This afternoon I will stew in the early summer heat wearing an academic gown. I will be immobile for at least three hours watching yet another batch of Ateneo students end their college life and embark on a new journey in the real world outside the shady campus that nurtured them for the last four or five years. To while away the time constructively, I once thought of bringing test booklets to mark during the commencement exercises. But these were too bulky to hide under the toga, so I packed a book hoping to enjoy three hours of concentrated reading. I did not get to open the book because as I saw my former students—both the good and the not so diligent—go up the stage as their names were called, I felt some pride at having become part of their lives. As I rejoiced at their graduation it gave me a sense of what parents must feel to have a child finish schooling. Unfortunately for some parents, there are children who deal with unemployment by proceeding to graduate school.
As I watch my students collect their diplomas, I wonder if they will retain the appreciation for the useless information that I drill into them in my undergraduate Philippine history classes. Information and stray data are useless by themselves; it is in connecting these different bits together to form a new idea or viewpoint where the magic lies.
The last time I was in the National Museum, I lingered in the hall dedicated to the life and work of Guillermo E. Tolentino, National Artist for Sculpture. For the first time there is one place where one can view small works by the master. We are all familiar with Tolentino’s masterpiece, the Bonifacio Monument in Caloocan that gave the site its popular name, “Monumento.” It is in the smaller work that one can fully appreciate the genius of Tolentino. You have to look closely at the original plaster works to make out the traces of his hands that pinched, folded and molded clay or plaster into lifelike likenesses of our heroes and other notable Filipinos. The master stroke is in the eyes: He is said to make expert jabs, one for each, that transformed empty socket into eyes that seemed to follow you as you move about the room.
The bust I contemplated the longest is often overlooked because the subject is not as high up in our pantheon of heroes as Rizal, Bonifacio, Mabini, or Luna. He was not as high-ranking as Quezon, Osmeña, Roxas, or Quirino, but he happened to be the one immortalized in the longest street in the National Capital Region. Epifanio de los Santos Avenue starts north from the Bonifacio Monument in Caloocan stretching almost 24 kilometers through Quezon City, San Juan, Mandaluyong, Makati, to the Mall of Asia in Pasay.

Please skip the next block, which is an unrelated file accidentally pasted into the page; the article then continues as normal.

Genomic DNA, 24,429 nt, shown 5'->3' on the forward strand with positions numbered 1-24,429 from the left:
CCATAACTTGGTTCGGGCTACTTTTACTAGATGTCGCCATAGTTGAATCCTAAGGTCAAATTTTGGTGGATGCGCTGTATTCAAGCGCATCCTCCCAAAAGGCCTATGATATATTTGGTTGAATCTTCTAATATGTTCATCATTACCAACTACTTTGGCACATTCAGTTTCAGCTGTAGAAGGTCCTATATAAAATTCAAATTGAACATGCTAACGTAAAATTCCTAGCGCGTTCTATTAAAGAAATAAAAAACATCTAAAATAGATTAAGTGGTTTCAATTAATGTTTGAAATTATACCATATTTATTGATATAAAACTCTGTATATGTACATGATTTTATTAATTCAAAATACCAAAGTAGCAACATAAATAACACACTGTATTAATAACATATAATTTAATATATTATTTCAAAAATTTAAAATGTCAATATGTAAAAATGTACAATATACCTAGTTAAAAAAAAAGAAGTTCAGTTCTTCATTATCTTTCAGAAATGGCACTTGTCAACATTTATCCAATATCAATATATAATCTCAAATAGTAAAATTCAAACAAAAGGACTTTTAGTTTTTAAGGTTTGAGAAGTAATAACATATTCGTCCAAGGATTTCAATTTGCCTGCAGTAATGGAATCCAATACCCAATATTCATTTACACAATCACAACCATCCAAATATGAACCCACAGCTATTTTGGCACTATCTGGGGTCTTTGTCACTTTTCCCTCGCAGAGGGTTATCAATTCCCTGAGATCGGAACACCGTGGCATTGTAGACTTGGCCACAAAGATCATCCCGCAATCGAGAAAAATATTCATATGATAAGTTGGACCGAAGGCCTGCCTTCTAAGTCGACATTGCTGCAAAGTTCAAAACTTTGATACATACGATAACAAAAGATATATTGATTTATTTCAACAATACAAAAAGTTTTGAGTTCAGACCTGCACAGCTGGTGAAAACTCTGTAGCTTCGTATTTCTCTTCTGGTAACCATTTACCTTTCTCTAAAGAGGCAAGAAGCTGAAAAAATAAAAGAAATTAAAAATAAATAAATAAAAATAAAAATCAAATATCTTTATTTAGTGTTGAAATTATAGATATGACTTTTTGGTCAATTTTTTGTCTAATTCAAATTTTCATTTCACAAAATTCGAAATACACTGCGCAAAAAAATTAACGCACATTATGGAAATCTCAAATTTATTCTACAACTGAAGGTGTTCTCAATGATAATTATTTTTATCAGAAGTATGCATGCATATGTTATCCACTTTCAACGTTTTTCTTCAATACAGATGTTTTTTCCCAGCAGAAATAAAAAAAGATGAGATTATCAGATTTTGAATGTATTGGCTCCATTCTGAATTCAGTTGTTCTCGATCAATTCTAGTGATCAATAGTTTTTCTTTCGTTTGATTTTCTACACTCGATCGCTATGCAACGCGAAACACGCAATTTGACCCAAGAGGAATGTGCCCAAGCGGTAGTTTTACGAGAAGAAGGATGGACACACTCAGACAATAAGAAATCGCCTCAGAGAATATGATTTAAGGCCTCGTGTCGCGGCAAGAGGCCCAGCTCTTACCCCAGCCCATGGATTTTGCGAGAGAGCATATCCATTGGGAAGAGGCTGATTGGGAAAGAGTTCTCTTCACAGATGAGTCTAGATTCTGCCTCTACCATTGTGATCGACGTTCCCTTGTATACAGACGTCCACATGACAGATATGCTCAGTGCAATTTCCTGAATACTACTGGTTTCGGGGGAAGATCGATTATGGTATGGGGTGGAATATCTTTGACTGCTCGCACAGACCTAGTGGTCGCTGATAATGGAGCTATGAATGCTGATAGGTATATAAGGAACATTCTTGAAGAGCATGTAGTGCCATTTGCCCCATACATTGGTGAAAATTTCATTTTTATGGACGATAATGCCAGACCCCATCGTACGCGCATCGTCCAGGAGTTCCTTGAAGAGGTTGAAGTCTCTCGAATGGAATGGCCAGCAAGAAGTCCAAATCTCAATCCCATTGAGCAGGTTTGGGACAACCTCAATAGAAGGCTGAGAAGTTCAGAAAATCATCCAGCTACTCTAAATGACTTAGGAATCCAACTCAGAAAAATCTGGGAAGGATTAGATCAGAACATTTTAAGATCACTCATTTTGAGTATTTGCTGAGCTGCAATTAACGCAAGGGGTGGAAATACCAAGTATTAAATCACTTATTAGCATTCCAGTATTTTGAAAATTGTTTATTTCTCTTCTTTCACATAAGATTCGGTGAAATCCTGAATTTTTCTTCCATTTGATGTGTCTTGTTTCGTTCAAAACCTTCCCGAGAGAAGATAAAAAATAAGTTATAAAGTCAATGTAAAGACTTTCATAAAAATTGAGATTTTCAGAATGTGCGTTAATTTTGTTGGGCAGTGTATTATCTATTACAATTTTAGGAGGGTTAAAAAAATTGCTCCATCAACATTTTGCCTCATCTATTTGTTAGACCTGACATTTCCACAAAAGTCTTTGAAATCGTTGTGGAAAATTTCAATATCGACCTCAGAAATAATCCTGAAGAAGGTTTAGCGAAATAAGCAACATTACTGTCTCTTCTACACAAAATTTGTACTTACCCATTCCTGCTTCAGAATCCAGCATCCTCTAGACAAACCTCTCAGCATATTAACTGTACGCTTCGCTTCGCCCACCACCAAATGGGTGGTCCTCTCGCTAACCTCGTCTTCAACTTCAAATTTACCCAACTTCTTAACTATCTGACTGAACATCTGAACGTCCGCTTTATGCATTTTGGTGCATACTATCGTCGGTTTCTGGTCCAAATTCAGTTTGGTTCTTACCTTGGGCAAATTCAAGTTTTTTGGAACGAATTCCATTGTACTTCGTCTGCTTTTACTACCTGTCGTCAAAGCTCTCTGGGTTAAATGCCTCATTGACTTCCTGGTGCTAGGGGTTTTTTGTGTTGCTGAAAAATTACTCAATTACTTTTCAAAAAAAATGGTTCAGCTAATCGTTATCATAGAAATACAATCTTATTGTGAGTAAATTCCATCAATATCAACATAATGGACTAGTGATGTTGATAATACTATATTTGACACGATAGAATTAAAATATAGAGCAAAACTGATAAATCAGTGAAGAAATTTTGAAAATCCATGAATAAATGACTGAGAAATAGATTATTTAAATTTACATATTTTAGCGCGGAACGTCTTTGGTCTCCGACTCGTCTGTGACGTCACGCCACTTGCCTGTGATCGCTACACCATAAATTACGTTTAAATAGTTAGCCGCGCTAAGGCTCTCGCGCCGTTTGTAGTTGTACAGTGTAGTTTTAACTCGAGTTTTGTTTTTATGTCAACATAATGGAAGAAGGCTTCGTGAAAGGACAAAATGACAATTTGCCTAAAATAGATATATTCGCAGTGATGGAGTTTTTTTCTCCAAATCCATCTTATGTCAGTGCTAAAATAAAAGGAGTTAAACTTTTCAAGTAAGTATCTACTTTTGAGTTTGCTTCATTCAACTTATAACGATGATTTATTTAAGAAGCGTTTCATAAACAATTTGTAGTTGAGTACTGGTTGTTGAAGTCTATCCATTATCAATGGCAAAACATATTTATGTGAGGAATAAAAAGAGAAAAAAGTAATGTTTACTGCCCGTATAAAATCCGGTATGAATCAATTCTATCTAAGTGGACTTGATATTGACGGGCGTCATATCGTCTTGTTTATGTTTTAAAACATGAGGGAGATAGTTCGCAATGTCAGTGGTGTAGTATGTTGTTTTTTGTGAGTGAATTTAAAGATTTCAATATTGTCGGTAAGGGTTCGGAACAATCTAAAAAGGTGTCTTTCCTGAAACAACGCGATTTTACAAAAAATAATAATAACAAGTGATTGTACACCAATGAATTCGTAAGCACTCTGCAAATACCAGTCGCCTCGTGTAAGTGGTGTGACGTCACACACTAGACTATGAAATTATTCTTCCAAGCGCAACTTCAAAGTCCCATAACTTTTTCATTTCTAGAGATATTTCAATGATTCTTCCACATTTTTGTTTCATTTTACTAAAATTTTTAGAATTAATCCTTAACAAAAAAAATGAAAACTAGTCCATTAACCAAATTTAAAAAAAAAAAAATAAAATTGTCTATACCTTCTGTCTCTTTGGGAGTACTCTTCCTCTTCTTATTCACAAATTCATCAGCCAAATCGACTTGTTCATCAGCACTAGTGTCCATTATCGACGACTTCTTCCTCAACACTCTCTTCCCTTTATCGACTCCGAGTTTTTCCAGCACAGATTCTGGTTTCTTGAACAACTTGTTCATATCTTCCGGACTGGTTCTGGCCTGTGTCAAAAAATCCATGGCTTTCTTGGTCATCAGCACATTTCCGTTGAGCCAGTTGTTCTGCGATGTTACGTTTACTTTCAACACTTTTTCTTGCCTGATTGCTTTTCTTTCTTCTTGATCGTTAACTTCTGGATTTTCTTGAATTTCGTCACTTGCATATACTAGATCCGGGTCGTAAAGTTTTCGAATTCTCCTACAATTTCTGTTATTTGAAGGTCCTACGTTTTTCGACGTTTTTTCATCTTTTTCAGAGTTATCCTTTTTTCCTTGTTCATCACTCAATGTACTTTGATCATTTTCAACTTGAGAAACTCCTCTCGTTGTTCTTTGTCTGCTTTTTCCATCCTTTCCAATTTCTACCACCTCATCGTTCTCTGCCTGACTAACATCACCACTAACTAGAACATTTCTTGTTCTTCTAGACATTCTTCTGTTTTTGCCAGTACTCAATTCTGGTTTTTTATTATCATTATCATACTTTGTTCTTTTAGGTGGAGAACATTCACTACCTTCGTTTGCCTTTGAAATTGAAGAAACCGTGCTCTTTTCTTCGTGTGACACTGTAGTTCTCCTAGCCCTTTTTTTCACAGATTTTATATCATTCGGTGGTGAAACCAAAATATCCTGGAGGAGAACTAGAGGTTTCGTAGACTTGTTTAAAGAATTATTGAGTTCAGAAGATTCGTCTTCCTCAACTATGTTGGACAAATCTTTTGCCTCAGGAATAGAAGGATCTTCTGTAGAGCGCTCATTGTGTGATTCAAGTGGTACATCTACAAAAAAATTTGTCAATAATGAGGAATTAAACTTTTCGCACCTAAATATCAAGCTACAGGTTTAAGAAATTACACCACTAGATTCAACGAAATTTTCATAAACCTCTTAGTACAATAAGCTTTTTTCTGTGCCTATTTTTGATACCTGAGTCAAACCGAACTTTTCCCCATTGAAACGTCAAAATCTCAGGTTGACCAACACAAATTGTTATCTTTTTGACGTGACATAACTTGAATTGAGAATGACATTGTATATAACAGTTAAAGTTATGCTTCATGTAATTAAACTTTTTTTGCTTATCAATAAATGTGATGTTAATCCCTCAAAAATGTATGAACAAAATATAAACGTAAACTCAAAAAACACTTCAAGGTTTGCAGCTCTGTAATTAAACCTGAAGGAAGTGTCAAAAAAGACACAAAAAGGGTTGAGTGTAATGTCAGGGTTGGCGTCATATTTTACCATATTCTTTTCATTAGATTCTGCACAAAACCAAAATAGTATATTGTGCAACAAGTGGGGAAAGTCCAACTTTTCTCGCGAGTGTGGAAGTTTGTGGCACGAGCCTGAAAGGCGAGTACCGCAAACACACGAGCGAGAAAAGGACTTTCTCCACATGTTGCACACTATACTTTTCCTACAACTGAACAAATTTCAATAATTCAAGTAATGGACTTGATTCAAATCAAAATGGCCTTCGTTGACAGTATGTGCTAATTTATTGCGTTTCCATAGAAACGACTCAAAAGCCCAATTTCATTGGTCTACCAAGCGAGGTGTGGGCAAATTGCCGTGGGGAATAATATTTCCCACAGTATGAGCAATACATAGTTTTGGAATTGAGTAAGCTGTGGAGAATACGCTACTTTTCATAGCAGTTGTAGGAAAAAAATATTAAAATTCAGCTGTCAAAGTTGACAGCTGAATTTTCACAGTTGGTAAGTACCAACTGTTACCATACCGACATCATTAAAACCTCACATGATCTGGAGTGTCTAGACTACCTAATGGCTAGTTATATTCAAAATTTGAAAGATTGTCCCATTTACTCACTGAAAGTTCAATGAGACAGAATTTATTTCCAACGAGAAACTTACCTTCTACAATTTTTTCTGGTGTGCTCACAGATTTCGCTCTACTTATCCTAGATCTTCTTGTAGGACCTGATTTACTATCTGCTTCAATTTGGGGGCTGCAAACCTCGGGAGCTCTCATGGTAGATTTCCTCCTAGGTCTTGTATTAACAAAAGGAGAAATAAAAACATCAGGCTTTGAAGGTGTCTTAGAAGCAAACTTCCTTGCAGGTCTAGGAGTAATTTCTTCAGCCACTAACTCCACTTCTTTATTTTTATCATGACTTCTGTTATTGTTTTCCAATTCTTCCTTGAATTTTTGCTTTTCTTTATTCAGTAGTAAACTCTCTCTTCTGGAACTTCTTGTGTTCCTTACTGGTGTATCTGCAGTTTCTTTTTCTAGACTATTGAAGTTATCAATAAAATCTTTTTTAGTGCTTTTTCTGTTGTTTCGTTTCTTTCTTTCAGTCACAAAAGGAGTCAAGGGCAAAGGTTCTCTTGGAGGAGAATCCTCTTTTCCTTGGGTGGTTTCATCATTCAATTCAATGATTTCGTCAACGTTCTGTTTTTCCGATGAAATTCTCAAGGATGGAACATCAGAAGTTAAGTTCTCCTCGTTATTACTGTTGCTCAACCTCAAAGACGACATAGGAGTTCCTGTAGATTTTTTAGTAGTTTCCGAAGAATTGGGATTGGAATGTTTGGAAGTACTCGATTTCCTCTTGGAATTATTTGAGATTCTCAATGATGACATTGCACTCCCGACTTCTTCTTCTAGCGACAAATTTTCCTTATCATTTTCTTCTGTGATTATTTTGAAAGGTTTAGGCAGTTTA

What did De los Santos do to deserve such a singular honor? He was not just a two-time governor of Nueva Ecija, he was more than an epal politician: He was a historian, journalist, musician, bibliophile and antiques collector who served as director of the National Library of the Philippines. In the Tolentino room in the National Museum I stared Epifanio de los Santos in the face and remembered all of his historical works that I read.
It is unfortunate that another, more charming, bust of De los Santos by Tolentino is believed lost or destroyed during the Battle for Manila in 1945. This one is not just a portrait; it depicts him playing the guitar. We do not have recordings of his music, but De los Santos is said to have been one of the three best guitar players before the war, together with Guillermo Tolentino and Fernando Canon. If he had survived assassination in Cabanatuan at the hands of Emilio Aguinaldo’s bodyguards, the best guitar player in 19th-century Philippines would have been Gen. Antonio Luna, who donated a guitar for a contest subsequently won by De los Santos.
Epifanio de los Santos wrote for the revolutionary paper La Independencia and was also an accomplished painter. It is said that a beautiful young lady in charge of a college for women (Rosa Sevilla?) received an oil portrait from an anonymous admirer. Nobody knew who had sent the gift, so some of her many suitors courted her attention and affection by claiming that they had sent the portrait. So one day when all the competitors were wooing the woman, praising and commenting on her portrait, De los Santos asked that they take the painting out of its frame. On the back they found his name. Furthermore, a piece of music hidden behind the painting was found, and De los Santos serenaded the woman with it, “to the mingled delight and despair of the other suitors.”
As a historian I often find texts lacking, and I search for pictures and artifacts to supplement the primary sources and make history come alive. Contemplating the bust of Epifanio de los Santos in the National Museum made me think of Edsa the street, Edsa the site of People Power in 1986, Edsa the site of misery and traffic, as well as the historian who saved me the trouble of researching on the lives of our main heroes. A contemporary described the mature De los Santos as being: “slender, standing about five feet high, with slightly drooping shoulders … his eyes … behind his glasses betray the prolific poet … a voice as soft as velvet.”
Those words gained new meaning in relation to clay given life and likeness by the magic of Guillermo Tolentino.
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